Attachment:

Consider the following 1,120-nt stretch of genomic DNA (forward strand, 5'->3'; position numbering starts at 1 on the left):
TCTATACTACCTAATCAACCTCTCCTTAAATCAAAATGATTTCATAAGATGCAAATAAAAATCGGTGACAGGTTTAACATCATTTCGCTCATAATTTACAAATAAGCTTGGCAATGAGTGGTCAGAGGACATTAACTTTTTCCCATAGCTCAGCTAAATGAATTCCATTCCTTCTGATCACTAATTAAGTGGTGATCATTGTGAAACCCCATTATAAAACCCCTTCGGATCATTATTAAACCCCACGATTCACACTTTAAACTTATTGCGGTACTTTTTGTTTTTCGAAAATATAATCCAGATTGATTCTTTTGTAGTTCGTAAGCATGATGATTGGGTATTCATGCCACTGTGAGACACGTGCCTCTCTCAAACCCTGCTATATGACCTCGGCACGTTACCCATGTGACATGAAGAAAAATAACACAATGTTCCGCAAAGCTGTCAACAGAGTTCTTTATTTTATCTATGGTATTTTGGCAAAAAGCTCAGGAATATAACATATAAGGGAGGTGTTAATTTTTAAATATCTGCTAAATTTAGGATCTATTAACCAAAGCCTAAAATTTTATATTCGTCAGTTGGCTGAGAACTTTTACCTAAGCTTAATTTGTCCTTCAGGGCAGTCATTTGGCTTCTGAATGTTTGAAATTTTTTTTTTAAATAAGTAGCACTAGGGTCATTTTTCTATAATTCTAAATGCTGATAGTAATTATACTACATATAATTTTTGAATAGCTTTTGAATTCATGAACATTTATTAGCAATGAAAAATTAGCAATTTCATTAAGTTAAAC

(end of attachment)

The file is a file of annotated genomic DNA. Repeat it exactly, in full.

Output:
Consider the following 1,120-nt stretch of genomic DNA (forward strand, 5'->3'; position numbering starts at 1 on the left):
TCTATACTACCTAATCAACCTCTCCTTAAATCAAAATGATTTCATAAGATGCAAATAAAAATCGGTGACAGGTTTAACATCATTTCGCTCATAATTTACAAATAAGCTTGGCAATGAGTGGTCAGAGGACATTAACTTTTTCCCATAGCTCAGCTAAATGAATTCCATTCCTTCTGATCACTAATTAAGTGGTGATCATTGTGAAACCCCATTATAAAACCCCTTCGGATCATTATTAAACCCCACGATTCACACTTTAAACTTATTGCGGTACTTTTTGTTTTTCGAAAATATAATCCAGATTGATTCTTTTGTAGTTCGTAAGCATGATGATTGGGTATTCATGCCACTGTGAGACACGTGCCTCTCTCAAACCCTGCTATATGACCTCGGCACGTTACCCATGTGACATGAAGAAAAATAACACAATGTTCCGCAAAGCTGTCAACAGAGTTCTTTATTTTATCTATGGTATTTTGGCAAAAAGCTCAGGAATATAACATATAAGGGAGGTGTTAATTTTTAAATATCTGCTAAATTTAGGATCTATTAACCAAAGCCTAAAATTTTATATTCGTCAGTTGGCTGAGAACTTTTACCTAAGCTTAATTTGTCCTTCAGGGCAGTCATTTGGCTTCTGAATGTTTGAAATTTTTTTTTTAAATAAGTAGCACTAGGGTCATTTTTCTATAATTCTAAATGCTGATAGTAATTATACTACATATAATTTTTGAATAGCTTTTGAATTCATGAACATTTATTAGCAATGAAAAATTAGCAATTTCATTAAGTTAAAC